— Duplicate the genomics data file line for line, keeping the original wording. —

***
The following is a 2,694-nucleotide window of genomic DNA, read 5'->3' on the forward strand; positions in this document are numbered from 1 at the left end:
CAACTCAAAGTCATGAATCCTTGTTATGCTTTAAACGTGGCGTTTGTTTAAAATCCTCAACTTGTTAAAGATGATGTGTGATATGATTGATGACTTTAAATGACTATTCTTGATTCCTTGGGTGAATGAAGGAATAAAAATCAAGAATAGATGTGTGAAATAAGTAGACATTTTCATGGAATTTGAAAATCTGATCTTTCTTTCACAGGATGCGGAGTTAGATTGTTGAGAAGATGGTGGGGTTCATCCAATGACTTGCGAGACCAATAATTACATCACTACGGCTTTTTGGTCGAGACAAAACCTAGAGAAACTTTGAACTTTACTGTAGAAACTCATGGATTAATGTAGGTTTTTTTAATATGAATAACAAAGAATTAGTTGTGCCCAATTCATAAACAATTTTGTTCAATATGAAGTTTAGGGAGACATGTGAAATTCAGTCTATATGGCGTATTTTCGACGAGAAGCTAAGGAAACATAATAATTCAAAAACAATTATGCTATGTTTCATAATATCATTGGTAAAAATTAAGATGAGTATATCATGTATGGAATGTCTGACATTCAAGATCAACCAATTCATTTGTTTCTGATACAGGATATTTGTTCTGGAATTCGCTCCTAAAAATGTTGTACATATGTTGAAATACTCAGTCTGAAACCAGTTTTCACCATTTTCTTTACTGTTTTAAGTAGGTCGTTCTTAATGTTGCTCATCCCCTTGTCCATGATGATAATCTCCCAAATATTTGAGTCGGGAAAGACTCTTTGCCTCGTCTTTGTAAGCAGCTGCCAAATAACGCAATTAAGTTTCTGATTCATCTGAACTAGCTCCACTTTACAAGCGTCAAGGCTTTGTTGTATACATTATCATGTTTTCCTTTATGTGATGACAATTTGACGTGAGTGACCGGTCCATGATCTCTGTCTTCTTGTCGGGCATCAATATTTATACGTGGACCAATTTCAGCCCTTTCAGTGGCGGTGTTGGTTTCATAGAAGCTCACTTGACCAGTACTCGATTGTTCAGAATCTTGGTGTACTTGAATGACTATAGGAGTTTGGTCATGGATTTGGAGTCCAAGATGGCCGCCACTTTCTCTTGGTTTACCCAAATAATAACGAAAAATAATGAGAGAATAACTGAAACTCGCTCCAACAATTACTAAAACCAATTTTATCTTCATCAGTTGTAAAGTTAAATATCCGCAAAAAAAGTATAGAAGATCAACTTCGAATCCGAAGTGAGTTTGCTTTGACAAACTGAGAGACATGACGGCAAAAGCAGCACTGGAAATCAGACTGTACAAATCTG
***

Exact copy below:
The following is a 2,694-nucleotide window of genomic DNA, read 5'->3' on the forward strand; positions in this document are numbered from 1 at the left end:
CAACTCAAAGTCATGAATCCTTGTTATGCTTTAAACGTGGCGTTTGTTTAAAATCCTCAACTTGTTAAAGATGATGTGTGATATGATTGATGACTTTAAATGACTATTCTTGATTCCTTGGGTGAATGAAGGAATAAAAATCAAGAATAGATGTGTGAAATAAGTAGACATTTTCATGGAATTTGAAAATCTGATCTTTCTTTCACAGGATGCGGAGTTAGATTGTTGAGAAGATGGTGGGGTTCATCCAATGACTTGCGAGACCAATAATTACATCACTACGGCTTTTTGGTCGAGACAAAACCTAGAGAAACTTTGAACTTTACTGTAGAAACTCATGGATTAATGTAGGTTTTTTTAATATGAATAACAAAGAATTAGTTGTGCCCAATTCATAAACAATTTTGTTCAATATGAAGTTTAGGGAGACATGTGAAATTCAGTCTATATGGCGTATTTTCGACGAGAAGCTAAGGAAACATAATAATTCAAAAACAATTATGCTATGTTTCATAATATCATTGGTAAAAATTAAGATGAGTATATCATGTATGGAATGTCTGACATTCAAGATCAACCAATTCATTTGTTTCTGATACAGGATATTTGTTCTGGAATTCGCTCCTAAAAATGTTGTACATATGTTGAAATACTCAGTCTGAAACCAGTTTTCACCATTTTCTTTACTGTTTTAAGTAGGTCGTTCTTAATGTTGCTCATCCCCTTGTCCATGATGATAATCTCCCAAATATTTGAGTCGGGAAAGACTCTTTGCCTCGTCTTTGTAAGCAGCTGCCAAATAACGCAATTAAGTTTCTGATTCATCTGAACTAGCTCCACTTTACAAGCGTCAAGGCTTTGTTGTATACATTATCATGTTTTCCTTTATGTGATGACAATTTGACGTGAGTGACCGGTCCATGATCTCTGTCTTCTTGTCGGGCATCAATATTTATACGTGGACCAATTTCAGCCCTTTCAGTGGCGGTGTTGGTTTCATAGAAGCTCACTTGACCAGTACTCGATTGTTCAGAATCTTGGTGTACTTGAATGACTATAGGAGTTTGGTCATGGATTTGGAGTCCAAGATGGCCGCCACTTTCTCTTGGTTTACCCAAATAATAACGAAAAATAATGAGAGAATAACTGAAACTCGCTCCAACAATTACTAAAACCAATTTTATCTTCATCAGTTGTAAAGTTAAATATCCGCAAAAAAAGTATAGAAGATCAACTTCGAATCCGAAGTGAGTTTGCTTTGACAAACTGAGAGACATGACGGCAAAAGCAGCACTGGAAATCAGACTGTACAAATCTG